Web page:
So I used to work for an institutional LPs. So I want to talk a little bit about fundraising. So you managed to raise a first micro fund a 25 million micro fund, out of which we made 41 investments, and of these 41 and investments, you had four breakout companies and della flexport, Robinhood, lend up. And so one dynamic that you often see is these companies that manage to raise much larger rounds, you can mark up the deals really quickly. And so you get a pretty good TVPI, although the unrealized portion is still pretty high. So talk to us a little bit how you think about these dynamics, you know, let’s say flexport had delivered really good metrics, but didn’t raise such large rounds. how this would have fed into your fundraising process for the follow on funds.

Leo Polovets 16:28 
And venture capital is definitely a very interesting industry. Because essentially, you’re, you’re sort of being graded on what you did, you know, five or seven or 10 years ago. And I think in a lot of other places, it’s it’s sort of a crazy thing to think about, you know, to think about careers that way, right? Which is like, Hey, Erasmus. Like you were a great, you know, software engineering intern seven years ago, do you want to be my director of engineering, right? Like, people don’t really think about things like that, it’s more of a progression. And here, it’s there’s less progression, there’s just like this, like 10 year feedback cycle. And in overtime, people are looking for proxies like, which companies embrace fall on funding or how far along they are a lot of your success or failure in fundraising ends up being, you know, how good the early companies you invested in seem. And we got pretty lucky because we we did invest in like flexport, and Robin Hood, basically in the first like, 1215 months of Susa, and to your point, they raised a lot of money pretty quickly. And so I think that that made our fund look pretty good on paper, I think even if they hadn’t raised, you know, people still look at other other proxies for success. So like, it could be number of employees, right, where, you know, if you raise $2 million, and then even if you haven’t raised more, where your company is now, like 200 people, presumably, you’re doing something, right, because like, and maybe even better than if you had had to raise to get to 200 people, cuz you don’t get to that kind of scale, once your business is really working. But you know, people looked a lot like who were the follow on investors, who do we co invest with, you know, kind of how hot some of those companies are just in terms of like, kind of the buzz in Silicon Valley. And that that really helped us raise our next fund. So I think we’ve been we feel very fortunate about that.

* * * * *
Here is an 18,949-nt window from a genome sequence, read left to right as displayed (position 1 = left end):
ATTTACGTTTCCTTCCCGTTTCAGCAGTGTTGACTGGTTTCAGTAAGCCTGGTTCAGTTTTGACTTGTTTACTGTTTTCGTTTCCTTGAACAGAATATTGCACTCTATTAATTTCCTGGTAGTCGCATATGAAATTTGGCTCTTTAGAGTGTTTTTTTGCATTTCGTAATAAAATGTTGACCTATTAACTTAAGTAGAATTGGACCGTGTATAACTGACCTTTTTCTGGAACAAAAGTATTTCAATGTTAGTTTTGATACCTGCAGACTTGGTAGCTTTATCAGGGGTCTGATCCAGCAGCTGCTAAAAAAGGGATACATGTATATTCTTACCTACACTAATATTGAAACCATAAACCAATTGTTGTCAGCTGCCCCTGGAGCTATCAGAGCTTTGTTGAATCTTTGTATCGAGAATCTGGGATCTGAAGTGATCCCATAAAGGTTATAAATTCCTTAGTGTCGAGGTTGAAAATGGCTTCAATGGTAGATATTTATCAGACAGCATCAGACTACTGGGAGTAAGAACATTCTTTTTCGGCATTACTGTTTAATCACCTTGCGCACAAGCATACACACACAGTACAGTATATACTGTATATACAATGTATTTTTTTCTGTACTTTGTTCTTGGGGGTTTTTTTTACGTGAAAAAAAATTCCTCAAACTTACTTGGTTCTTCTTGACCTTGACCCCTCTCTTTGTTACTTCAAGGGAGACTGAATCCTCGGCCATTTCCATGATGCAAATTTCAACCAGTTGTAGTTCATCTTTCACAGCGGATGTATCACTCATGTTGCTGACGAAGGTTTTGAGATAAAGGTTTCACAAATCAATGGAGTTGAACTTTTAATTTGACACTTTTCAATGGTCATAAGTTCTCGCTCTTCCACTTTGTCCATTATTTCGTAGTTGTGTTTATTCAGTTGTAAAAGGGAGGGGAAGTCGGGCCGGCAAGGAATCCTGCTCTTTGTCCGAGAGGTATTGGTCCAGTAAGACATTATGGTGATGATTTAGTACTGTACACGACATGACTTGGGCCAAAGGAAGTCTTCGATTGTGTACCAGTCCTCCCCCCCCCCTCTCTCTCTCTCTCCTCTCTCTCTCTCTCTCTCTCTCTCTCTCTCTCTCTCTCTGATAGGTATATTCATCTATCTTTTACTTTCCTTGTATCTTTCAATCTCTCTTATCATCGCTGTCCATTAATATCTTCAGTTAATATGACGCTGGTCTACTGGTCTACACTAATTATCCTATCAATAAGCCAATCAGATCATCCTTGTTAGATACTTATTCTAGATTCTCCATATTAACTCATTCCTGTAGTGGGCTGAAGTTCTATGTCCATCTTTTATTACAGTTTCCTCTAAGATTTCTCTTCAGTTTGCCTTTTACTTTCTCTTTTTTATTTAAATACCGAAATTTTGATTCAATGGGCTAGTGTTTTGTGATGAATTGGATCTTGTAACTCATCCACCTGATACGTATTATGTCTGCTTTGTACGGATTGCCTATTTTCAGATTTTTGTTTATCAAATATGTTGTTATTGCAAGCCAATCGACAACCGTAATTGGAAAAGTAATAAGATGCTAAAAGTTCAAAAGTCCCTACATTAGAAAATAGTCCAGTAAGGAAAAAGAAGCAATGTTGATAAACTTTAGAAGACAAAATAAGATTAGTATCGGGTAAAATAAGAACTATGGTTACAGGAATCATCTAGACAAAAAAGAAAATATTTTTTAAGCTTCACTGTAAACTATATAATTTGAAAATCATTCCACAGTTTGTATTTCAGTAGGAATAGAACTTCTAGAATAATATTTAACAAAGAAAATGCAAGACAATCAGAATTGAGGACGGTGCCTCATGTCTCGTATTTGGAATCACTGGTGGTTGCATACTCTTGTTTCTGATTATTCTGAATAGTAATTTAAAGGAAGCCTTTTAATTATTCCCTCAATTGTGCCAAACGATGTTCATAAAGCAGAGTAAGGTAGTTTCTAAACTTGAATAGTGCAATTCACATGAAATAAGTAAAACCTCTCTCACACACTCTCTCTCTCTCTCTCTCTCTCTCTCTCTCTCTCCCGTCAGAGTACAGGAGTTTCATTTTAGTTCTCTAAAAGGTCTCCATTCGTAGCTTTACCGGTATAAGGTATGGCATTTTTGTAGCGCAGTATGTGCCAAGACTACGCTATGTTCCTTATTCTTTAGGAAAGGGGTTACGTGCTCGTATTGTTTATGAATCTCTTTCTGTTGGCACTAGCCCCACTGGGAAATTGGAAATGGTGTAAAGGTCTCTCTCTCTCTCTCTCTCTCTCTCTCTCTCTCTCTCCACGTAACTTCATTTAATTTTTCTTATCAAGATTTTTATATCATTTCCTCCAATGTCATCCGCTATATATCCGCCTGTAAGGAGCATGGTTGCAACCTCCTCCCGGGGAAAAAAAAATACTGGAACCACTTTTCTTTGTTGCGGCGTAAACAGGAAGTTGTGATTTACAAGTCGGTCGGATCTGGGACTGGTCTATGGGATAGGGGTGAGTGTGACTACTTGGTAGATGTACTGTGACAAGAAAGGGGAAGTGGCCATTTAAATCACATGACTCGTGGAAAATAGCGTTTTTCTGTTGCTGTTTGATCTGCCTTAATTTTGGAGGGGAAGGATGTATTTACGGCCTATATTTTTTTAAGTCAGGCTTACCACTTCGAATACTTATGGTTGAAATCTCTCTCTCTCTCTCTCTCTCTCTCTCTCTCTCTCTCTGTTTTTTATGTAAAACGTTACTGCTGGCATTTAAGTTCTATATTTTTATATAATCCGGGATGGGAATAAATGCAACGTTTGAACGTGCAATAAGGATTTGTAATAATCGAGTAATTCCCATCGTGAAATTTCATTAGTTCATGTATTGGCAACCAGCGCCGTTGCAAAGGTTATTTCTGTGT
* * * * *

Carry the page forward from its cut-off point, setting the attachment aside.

Erasmus Elsner 18:03 
Yeah, for sure. And so let’s talk a little bit about the Sousa thesis, which is around compounding modes. And I want to unpack this a little bit and really go back to the, to the basics, what are modes and why are they important,

Leo Polovets 18:16